The HOT lanes debacle and the proposed projects on the T-SPLOST are not one in the same, but the way that the HOT lanes were "introduced" to the public by effectively taking away a lane of traffic by ending free two-person carpools in the HOV lane and the state's continuing indifferent response to the resulting traffic jams and gridlock of Biblical proportions has only given voters solid proof of what the powers-that-be have in store after they get their grubby little hands on the peoples' very hard-earned extra tax dollars.


snellvillemike 3 years, 9 months ago

"The voting citizenry couldn't be more agitated than it is right now. That doesn't bode well for the TSPLOST initiative that must be passed if Atlanta has any hope of improving traffic flow."

"Georgia DOT and other state officials need to regroup and come up with a way to improve the commutes or abandon the program."

You are absolutely correct. Tax Gwinnett to help Atlanta. And yes, abandon the double taxation of roadways.

Boycott the HOT and vote NO to the TSPLOST.


g_netter 3 years, 9 months ago

I will vote no on ANY SPLOST while the HOT lane exists.


jwcush 3 years, 8 months ago

I will forever vote no on SPLOST type taxes. We need to start living within our means. People need to take responsibility for the unintended consequences of their decisions. Decisions like where to buy or rent a house need to be well thought out. Most people make those decisions too casually. Many make how much house can I get for my money as the prime decision point. They forget about time and cost of commute - now and in the future. I do not want local, state or federal government telling me hoe to live my life or spend my money. I am OK with the HOT lanes except for the fact that they are projected to run at a loss and thus be subsidized by the taxpayer anyway. Price the lanes to be a break even and if they can't be then get rid of them.


kevin 3 years, 1 month ago

they wasted our T-Splost funds for the HOT lanes. Now they want us to make the mistakes by voting for another 1 cent sales tax for 10+yrs just to spread out the # of cars on the road. This is not going to solve any traffic issues.


kevin 3 years, 1 month ago

10 reason for voting NO to the 1% Transportation fiasco spending wish list.

1) The estimated revenues $8.5 billion (10 -yrs) 2) Project estimates $16 billion (seems to be a shortfall) 3) Which projects will be eliminated if not enough funding? 4) If not enough funding, politicians will start promoting an extension of this tax for 10 more yrs) 5) Politicians will blame the voters if these projects do not solve the congestion problems, since they had no vote in this matter. They passed the buck to us. 6) 25% of the collected money is discretionary. meaning it can be spent on things other than on improving/adding roads. 7) The TIA law is nothing more than another "stimulas" package that won't work. Nothing is shovel-ready on this list. 8) Will hurt the poor, seniors, and unemployed people. 9) Will benefit developers, whose projects include buildings exempt from property taxes. 10)How are we going to pay to maintain the additional roads and rails?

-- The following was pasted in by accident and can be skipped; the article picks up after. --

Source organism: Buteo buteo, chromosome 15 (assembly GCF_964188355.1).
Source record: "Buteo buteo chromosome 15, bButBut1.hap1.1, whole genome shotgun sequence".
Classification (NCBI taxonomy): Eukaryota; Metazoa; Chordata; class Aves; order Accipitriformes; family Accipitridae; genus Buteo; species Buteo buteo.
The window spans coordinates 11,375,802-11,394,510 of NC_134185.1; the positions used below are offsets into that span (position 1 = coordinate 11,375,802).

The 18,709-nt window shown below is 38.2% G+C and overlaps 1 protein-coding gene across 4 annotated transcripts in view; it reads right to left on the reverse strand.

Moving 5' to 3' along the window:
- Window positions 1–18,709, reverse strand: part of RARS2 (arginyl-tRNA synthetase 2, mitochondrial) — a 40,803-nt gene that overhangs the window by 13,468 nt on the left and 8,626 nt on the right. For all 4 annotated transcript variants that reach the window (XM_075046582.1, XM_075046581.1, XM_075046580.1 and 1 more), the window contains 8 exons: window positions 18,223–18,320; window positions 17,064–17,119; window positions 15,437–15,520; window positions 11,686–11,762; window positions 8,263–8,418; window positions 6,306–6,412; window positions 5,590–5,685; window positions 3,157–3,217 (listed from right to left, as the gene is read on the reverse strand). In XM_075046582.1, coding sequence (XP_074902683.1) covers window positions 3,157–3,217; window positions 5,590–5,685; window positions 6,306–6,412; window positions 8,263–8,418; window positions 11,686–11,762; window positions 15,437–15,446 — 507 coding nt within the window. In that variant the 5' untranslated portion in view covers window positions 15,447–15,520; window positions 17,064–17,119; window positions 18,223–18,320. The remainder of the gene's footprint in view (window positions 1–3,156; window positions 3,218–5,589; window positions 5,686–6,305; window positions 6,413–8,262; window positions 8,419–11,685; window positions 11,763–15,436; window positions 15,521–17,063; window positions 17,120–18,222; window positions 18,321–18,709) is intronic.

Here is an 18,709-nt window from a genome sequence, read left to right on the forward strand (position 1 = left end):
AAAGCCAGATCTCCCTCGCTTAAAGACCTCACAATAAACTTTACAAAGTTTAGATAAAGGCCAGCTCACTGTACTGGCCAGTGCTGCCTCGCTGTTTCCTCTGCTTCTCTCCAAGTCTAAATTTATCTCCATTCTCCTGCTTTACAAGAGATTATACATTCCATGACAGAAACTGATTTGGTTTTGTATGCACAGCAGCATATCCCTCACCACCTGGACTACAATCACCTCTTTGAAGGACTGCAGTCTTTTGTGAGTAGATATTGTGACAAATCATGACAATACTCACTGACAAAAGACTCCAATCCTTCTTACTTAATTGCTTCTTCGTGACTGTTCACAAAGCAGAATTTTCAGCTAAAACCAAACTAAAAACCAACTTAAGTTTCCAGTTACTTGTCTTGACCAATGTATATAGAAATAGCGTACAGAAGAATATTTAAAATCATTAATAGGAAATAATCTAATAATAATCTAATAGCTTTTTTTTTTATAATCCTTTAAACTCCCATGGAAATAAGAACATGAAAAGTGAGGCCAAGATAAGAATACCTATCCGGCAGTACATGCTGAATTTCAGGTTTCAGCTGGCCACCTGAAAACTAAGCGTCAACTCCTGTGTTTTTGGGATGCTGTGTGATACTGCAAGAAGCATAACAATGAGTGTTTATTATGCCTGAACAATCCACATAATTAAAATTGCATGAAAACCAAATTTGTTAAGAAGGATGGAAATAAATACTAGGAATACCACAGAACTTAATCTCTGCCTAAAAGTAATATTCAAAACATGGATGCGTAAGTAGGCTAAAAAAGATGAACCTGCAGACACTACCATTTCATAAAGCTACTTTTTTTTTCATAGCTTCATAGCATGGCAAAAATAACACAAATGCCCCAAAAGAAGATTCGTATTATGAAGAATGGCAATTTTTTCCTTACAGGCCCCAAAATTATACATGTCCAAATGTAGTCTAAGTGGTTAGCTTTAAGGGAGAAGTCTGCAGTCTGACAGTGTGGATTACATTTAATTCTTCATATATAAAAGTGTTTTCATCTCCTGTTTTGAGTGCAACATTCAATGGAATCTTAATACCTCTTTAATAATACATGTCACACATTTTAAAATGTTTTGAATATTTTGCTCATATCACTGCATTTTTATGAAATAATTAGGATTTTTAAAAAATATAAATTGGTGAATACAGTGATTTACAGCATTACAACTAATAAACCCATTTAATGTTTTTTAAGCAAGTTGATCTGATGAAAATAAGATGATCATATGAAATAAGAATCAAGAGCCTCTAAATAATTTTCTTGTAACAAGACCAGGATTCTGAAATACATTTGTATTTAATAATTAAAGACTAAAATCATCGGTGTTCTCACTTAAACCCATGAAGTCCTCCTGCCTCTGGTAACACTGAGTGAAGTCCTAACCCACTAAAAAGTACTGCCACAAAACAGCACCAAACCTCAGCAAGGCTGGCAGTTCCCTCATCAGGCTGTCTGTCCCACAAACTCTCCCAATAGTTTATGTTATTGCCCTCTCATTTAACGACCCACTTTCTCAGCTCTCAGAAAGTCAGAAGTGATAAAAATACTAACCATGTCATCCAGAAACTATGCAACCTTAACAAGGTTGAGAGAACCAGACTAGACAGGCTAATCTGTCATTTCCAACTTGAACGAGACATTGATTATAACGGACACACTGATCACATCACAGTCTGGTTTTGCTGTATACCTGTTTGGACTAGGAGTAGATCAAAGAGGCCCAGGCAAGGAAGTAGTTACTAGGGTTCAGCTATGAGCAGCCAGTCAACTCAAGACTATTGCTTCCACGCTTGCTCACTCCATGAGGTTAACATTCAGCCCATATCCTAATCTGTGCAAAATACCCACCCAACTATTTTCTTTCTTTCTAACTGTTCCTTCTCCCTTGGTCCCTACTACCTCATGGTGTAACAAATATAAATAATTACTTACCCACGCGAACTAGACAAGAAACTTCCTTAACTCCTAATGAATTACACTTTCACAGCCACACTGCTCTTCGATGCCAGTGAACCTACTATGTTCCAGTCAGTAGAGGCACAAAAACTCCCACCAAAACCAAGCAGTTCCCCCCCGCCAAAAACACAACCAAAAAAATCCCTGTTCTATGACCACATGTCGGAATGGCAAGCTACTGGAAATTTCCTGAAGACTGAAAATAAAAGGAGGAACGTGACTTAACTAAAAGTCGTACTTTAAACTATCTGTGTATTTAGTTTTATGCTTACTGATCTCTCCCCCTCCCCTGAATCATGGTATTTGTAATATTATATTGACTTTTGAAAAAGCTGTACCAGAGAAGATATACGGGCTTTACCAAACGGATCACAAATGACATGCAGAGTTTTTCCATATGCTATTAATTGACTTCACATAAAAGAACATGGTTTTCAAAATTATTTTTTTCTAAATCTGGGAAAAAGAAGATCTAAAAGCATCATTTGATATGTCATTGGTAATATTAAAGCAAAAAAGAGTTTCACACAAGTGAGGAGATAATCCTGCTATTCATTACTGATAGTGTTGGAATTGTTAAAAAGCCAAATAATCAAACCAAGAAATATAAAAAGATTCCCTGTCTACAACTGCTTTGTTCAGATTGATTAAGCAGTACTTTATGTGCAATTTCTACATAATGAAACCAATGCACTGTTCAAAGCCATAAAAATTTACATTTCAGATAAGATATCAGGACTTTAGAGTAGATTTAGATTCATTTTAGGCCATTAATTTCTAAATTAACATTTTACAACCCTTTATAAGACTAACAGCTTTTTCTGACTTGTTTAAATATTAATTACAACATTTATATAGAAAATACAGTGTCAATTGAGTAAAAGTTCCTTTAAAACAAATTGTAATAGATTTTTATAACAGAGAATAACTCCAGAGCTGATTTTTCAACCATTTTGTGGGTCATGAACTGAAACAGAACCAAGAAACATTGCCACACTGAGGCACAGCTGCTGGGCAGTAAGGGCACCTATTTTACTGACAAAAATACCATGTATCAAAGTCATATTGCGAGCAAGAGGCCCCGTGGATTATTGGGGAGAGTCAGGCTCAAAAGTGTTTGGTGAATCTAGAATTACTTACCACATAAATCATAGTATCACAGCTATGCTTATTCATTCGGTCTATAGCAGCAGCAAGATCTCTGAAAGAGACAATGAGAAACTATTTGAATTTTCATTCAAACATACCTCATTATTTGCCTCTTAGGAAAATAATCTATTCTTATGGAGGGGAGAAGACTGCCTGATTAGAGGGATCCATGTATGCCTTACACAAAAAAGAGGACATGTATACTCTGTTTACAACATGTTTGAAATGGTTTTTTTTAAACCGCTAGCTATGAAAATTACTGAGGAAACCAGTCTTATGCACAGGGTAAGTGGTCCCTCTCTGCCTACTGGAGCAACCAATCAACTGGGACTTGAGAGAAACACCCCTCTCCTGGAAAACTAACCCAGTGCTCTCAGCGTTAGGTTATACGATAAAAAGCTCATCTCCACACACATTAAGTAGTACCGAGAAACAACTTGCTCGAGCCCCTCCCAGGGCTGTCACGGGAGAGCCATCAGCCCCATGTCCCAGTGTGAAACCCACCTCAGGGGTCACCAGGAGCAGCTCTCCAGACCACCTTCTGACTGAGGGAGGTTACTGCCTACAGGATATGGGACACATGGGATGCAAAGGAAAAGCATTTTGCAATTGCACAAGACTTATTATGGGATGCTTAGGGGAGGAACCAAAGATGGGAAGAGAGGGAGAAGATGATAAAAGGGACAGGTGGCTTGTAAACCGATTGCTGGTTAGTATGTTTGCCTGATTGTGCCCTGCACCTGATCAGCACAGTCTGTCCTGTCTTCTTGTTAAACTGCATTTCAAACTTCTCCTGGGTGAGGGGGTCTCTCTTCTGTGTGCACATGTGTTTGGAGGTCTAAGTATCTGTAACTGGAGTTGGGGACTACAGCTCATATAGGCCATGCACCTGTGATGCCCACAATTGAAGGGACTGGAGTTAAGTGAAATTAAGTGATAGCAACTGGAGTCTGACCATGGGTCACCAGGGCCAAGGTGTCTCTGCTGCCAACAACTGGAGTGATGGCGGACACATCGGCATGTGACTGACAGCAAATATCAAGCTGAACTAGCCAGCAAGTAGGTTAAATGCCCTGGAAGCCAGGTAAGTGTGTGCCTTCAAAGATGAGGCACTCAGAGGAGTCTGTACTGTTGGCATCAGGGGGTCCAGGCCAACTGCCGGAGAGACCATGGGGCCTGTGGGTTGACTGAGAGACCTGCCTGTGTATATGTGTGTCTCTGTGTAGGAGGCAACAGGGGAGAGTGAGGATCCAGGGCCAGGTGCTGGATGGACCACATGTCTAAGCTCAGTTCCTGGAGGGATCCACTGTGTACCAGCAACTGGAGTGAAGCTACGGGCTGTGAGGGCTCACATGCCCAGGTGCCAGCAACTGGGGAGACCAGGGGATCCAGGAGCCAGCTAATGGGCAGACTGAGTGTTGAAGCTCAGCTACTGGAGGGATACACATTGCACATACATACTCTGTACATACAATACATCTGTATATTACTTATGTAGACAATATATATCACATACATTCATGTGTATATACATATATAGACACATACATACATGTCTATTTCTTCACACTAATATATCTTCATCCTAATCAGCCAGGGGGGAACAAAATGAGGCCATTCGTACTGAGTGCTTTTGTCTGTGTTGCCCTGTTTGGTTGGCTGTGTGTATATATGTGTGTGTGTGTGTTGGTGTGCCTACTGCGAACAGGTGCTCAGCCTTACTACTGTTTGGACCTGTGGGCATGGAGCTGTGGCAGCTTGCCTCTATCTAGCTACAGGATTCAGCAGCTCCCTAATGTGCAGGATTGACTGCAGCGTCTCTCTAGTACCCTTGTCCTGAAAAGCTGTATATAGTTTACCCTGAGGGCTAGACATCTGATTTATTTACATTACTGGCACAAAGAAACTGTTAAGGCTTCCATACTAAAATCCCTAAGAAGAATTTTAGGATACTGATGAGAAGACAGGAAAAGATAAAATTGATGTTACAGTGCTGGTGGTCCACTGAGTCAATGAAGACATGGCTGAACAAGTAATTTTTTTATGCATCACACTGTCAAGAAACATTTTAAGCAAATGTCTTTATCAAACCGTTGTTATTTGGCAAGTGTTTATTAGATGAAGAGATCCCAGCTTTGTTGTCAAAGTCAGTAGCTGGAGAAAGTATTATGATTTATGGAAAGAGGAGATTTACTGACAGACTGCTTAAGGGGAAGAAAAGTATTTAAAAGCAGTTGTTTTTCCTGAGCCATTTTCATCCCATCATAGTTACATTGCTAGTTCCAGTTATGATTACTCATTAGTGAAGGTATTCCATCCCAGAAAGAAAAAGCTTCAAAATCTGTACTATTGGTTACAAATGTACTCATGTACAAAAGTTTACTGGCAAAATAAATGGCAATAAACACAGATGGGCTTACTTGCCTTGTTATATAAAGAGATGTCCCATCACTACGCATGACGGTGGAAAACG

Transportation projects should be paid for like toll roads; by the people that use them. You do this by increasing the gasoline tax, not a general sales tax. The Transportation Investment Act (TIA)law also does not assure the voters that the collected funds cannot be diverted to something else, like they already do with our gasoline tax. By the way, some say our gas tax is low. Maybe it is too low. However, you also have to add to the gas tax the sales tax, which brings the total to 11th place in the nation for Georgia's gas taxes. Politicians always have a way to slant the truth when it suits them. You will find very little money going for rails and buses. This is where most should be going to. How about including a monorail from north to south?

Follow the link above and do your research. Do not due what our Congress does, vote for the bill and then read it and weep.

It would be cheaper if each county funded helicopters to downtown Atlanta, than chopping down more trees. This whole Act is mainly about saving downtown Atlanta. Who wants to go there and have their car towed, ticketed, or broken into?